As an excellent performing choir, believe it or not, majority of what the members of your concert audience hear and see have nothing to do with how excellent your ensemble sings. Irrespective of how well prepared and talented your ensembles might be, there are certain must-dos that are often overlooked and consequently, end up affecting the experience which members of your audience have. Here are some of them.
Have all your members bring in whatever attire they intend wearing for the concert several days beforehand. This is to enable you check them and offer necessary advice. It is a lot better if your choir has set uniforms that members wear.
Make sure you have a working microphone……AND UTILIZE IT!
Every time you need to speak to your audience, you must certainly use that microphone. You should never assume that the audience will hear for you, and you should never ask them whether they can hear you as you yell at them without the microphone. Please, always endeavor to USE YOUR MICROPHONE!
Be sure to inform audience about concert etiquettes and behavior
The most crucial aspect concerning the opening of your concert is explaining to members of the audience when they are allowed to talk, when they are allowed to leave/enter the auditorium, when/if they are allowed to take flash photos, and when and how they allowed response to your ensembles. These are some of the features that make a truly great choir concert. It also helps greatly if you provide a brief outline of the vision and length of your performance.
Prepare when and how to educate your audience
It is critical that you set members of your audience up to have the ability of enjoying your concert. You can list details concerning the piece in a program, but setting up a possibly comical piece, preparing pieces which are musical ‘stretches’ for the ensemble, or diffusing the probable perception of any piece by fully explaining its rationale in the program, are all obvious examples of times when talking or speaking could be of great importance.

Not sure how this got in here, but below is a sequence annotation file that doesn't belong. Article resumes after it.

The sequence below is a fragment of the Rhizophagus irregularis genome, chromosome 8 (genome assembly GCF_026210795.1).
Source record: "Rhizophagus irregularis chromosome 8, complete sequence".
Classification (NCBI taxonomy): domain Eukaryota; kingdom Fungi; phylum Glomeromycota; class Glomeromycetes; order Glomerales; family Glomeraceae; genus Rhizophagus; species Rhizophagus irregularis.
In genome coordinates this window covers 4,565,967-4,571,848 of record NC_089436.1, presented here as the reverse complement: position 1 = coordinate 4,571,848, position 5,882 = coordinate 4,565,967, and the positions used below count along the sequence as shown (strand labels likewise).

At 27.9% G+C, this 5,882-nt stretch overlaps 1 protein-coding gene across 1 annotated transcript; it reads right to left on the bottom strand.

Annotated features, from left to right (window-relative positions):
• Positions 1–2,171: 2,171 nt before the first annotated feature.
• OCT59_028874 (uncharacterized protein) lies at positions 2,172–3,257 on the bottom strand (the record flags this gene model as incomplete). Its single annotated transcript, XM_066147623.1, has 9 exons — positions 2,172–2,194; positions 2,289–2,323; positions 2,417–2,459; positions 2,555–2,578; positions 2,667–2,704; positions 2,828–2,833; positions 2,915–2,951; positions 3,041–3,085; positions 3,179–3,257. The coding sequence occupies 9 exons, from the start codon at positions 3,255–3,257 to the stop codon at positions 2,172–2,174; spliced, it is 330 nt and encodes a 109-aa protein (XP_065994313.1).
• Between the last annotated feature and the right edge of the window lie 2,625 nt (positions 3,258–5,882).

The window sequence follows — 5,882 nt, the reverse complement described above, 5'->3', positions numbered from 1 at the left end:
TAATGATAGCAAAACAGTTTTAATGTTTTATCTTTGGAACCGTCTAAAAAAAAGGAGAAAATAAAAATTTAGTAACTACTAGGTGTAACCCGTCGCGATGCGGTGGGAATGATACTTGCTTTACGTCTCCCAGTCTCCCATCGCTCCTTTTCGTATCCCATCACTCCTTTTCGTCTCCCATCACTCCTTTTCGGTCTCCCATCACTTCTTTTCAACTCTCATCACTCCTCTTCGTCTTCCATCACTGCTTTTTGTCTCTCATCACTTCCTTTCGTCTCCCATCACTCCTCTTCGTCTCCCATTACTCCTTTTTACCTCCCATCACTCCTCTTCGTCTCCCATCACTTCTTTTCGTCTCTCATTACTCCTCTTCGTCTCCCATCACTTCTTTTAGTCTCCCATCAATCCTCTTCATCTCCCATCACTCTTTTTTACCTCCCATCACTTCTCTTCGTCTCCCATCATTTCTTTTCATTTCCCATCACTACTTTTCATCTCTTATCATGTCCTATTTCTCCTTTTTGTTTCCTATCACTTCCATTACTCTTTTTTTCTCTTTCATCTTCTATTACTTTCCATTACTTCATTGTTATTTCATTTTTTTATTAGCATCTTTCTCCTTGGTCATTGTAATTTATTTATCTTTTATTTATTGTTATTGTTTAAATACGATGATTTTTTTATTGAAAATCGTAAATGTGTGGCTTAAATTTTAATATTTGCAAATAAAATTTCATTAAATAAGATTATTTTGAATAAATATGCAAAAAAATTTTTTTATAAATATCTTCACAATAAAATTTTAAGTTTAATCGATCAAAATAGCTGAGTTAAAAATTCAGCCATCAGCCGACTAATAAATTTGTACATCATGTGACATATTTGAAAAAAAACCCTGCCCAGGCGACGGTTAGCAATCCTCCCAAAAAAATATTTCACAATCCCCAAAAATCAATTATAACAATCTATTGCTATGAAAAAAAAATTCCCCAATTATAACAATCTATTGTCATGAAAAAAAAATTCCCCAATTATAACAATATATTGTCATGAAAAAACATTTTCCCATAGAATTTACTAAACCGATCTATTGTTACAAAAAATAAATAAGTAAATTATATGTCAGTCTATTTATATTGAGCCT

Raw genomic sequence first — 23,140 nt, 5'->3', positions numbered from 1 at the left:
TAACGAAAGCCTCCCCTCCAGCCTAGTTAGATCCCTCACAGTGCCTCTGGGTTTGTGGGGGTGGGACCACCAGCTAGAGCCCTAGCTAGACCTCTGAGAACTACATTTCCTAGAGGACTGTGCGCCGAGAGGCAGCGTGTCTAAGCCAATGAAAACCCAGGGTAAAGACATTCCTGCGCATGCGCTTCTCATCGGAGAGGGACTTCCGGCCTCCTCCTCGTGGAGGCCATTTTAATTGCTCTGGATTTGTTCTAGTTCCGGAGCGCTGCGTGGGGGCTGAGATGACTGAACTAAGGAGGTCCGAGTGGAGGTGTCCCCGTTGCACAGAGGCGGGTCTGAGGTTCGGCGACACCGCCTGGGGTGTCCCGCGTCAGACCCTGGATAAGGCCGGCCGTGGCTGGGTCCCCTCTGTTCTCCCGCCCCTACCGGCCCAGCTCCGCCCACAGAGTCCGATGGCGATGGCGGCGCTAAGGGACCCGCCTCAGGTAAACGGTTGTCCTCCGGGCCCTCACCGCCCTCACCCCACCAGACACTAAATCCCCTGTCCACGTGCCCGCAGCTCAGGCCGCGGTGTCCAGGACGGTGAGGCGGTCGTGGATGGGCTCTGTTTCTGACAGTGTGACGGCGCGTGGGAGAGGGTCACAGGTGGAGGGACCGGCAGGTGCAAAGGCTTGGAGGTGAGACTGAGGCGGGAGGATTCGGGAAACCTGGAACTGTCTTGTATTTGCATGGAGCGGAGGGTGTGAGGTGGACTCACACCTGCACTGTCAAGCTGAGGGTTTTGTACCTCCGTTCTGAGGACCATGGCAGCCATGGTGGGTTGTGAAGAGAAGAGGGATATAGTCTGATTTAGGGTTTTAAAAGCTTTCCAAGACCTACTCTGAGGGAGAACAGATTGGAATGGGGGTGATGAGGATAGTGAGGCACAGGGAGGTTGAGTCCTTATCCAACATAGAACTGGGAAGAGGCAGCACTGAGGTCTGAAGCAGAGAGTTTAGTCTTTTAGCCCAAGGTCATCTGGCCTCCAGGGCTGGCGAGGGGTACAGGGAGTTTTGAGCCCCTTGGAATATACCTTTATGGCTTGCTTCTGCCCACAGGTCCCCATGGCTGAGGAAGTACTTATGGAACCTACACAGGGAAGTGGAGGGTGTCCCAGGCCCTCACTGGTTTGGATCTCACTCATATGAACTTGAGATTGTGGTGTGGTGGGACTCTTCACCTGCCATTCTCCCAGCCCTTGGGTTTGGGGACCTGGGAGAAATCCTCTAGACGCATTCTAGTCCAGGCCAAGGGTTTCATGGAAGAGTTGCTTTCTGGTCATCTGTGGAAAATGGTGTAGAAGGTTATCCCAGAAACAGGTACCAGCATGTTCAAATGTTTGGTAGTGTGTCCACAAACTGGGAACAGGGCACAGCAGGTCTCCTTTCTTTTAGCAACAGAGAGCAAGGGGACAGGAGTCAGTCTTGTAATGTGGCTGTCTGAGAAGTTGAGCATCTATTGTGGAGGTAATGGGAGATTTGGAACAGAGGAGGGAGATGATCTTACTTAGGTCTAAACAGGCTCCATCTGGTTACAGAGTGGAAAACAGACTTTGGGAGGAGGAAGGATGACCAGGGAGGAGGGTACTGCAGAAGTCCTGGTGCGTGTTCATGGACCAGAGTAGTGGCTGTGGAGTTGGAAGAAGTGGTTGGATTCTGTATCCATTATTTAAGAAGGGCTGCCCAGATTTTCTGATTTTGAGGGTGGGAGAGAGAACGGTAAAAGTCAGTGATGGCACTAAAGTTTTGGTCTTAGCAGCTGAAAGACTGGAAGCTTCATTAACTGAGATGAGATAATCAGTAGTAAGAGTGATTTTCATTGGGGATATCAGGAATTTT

Practice bowing and/or acknowledging audience after every song
Should your ensemble execute a cued group bow, or do you bow individually by yourselves? Do you walk right up to the side of the group? How should you all visually acknowledge your instrumentalists, accompanists, and soloists? Develop a regular routine for each of these and teach it to your members.
Practice how each song transitions into the next one
Your members need to picture their alteration in body language, emotion, texture, and the opening cue for every single piece. This is something your team must practice many times before any concert. This will certainly eradicate downtime between pieces for members of your audience, create genuineness to every selection, and ensure that your programming itself is truly fluid.
These are some among many must-dos that ensure that you get to organize the greatest possible choir concert in Orange County. If you can follow them, then you will surely thrill your audience so much that they will keep coming back for any other shows you might have planned for the future.